Harish: A Good Place to Grow Up In

How an inspiring meeting between two dedicated educators and Harish’s Department of Education came to create a flourishing Junior High. Two 7th grade classes and one 8th grade class will open this coming September.

It was a dream destined to come true. Tali Holan (33), a graduate of the democratic education program in the social-educational initiative incubator, and Lior Levitan (36), currently completing his master’s degree in democratic education at Tel Aviv University, grew up in the Hashomer Hatzair youth organization and have been engaged in formal and informal education for many years now. Over the past few years, they jointly taught a junior high class in Gvanim Junior High in the Menashe Regional Council, and together coordinated a promotional teaching program called “Man and Society” – an innovative program for teaching humanities. “It was an amazing, significant and formative incubator,” Tali explains, “and we decided that we want to create something of our own – a school where we can let loose with the ideas we came up with, implement our worldview and spirit, and there was no doubt in our mind that we would be doing it as part of the public education system.”

“Adolescents deserve to grow up in a sane world, alongside adults who understand them.” -Tali Holan and Lior Levitan

An Invitation to Realize an Educational Dream

When Tali and Lior realized that it was time to make their educational dream come true, they published a public invite around the Menashe Regional Council and the Harish Department of Education – which at the time still had to send junior high and high school students to schools in nearby cities – located these students and brought them to Harish. “The Department of Education in Harish is made up of extraordinary individuals,” says Tali, “and the head of this fantastic group is Shelly Keren – a brilliant woman and a true pioneer. My first meeting with officials from the department was very exciting, and we set off, with tremendous backing by the department, to found the first public junior high and high school in Harish.” This coming September is the culmination of our journey: two 7th grade classes and one 8th grade class will be opened and the “Future Challenges School” will slowly grow to full capacity – a six-year school – from 7th grade to 12th grade.

The Message: A Humane Encounter

“From the moment I fell in love with teaching, I realized that I want to start a school,” says Levitan, “and I believe this is the perfect response to all those teachers who hurt my students along the way. When we were in the garin, we felt like we were invisible, just being bombarded with homework and punished. Adolescents deserve to grow up in a sane world, alongside adults who understand them.”

Tali and Lior will bring this educational philosophy, which they formulated over many years of working with teenagers and throughout their academic and practical training, to the new school, guided by the Democratic Institute. This will all take place in full cooperation with an advanced teaching team working in pairs, based on the model they implemented at Gvanim in recent years. “Over the years, we’ve heard and seen hundreds of ideas in the schools we worked in, and we are now implementing the best ones we’ve encountered,” Lior explains. “We handpicked a team of eight. They all have experience with formal and informal education. Every teacher is a pedagogue, methodologist, and pioneer: all of the students are part of building the school and all of the teachers help reinvent the teaching profession,” Tali clarifies.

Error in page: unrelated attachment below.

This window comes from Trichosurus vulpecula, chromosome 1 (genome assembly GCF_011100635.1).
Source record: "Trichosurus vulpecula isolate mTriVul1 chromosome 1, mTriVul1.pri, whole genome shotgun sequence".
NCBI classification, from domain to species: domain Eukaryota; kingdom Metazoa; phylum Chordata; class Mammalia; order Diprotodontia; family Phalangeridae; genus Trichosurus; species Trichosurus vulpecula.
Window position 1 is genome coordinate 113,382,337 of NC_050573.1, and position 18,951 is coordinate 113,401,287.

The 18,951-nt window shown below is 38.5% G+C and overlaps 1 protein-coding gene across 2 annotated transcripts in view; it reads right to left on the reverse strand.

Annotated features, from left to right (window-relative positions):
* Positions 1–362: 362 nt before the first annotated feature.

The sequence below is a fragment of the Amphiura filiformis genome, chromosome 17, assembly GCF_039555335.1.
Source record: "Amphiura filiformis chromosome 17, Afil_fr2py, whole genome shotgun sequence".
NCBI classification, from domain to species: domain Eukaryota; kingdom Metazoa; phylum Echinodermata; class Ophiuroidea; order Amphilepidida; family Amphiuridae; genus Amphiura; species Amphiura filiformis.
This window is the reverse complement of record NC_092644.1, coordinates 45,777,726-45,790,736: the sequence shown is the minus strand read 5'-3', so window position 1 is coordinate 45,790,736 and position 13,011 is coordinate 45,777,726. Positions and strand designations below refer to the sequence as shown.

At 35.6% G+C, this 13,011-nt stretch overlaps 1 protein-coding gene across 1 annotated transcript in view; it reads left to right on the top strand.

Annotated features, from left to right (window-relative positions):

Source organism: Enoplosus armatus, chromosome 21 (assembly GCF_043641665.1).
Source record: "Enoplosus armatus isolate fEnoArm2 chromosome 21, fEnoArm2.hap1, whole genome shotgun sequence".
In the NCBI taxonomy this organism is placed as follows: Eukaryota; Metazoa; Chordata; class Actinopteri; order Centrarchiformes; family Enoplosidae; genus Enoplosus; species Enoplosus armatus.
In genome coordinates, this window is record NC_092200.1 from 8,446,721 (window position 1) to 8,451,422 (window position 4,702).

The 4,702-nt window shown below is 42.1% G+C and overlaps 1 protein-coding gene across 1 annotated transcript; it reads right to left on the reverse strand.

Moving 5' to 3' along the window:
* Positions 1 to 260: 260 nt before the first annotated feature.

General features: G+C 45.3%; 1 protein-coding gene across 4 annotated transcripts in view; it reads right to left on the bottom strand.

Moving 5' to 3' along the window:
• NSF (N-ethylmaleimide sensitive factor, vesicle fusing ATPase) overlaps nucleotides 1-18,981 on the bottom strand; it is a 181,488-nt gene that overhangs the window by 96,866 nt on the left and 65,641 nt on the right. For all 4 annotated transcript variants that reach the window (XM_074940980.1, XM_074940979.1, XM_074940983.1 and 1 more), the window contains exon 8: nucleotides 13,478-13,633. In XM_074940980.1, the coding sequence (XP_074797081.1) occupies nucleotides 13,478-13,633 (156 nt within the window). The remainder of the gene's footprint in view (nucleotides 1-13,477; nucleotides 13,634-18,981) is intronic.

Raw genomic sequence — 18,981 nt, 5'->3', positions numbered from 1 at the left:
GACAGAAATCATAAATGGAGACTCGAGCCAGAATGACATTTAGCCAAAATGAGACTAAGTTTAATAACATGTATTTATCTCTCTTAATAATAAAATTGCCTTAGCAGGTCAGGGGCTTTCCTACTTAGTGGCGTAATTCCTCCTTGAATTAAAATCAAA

But the true message this school aims to foster, so it appears, is not methodological at all. Tali and Lior wish to bring to the school something that is often forgotten.

“Innovative pedagogical discourse tends to emphasize methodology,” Lior suggests, “and while it is definitely important, we believe that utter important must be given to providing an educational response to the things that teenagers are preoccupied with. The core of our activity is the encounter between students and teachers, creating a community of belonging and meaning.”

“These kids are desperate for a good place to grow up in. One where they will be seen,” says Tali, and Lior continues, “‘what am I good at?,’ ‘what do I want to be?,’ ‘what is my role in this world?’ – these are questions that both kids and adults have to deal with. The very connection between teacher and student and the trust between them is exactly the arena where these questions can be answered,” he summarizes.

A Dream Within a Dream

We joined up with the educational leadership in Harish in the summer of 2017. We are excited to be part of the journey in this developing town, together with city officials who have made it their mission to find solutions to the great challenges faced by the community, which will soon become a city. We met Tali and Lior at the beginning of the year when they contacted us and told us about their breakthrough initiative to establish a junior high in Harish. After putting out some feelers and making contact we found that this would be a match made in heaven: Shelly, head of the Department of Education in Harish, and Yitzhak Keshet, the mayor, identified the immense potential that Tali and Lior have and gave them their blessing to start a junior high. Establishing this unique junior high is part of the bigger picture of what we are trying to accomplish in Harish, tying the development of advanced pedagogic processes in schools and kindergartens with the ever-growing community.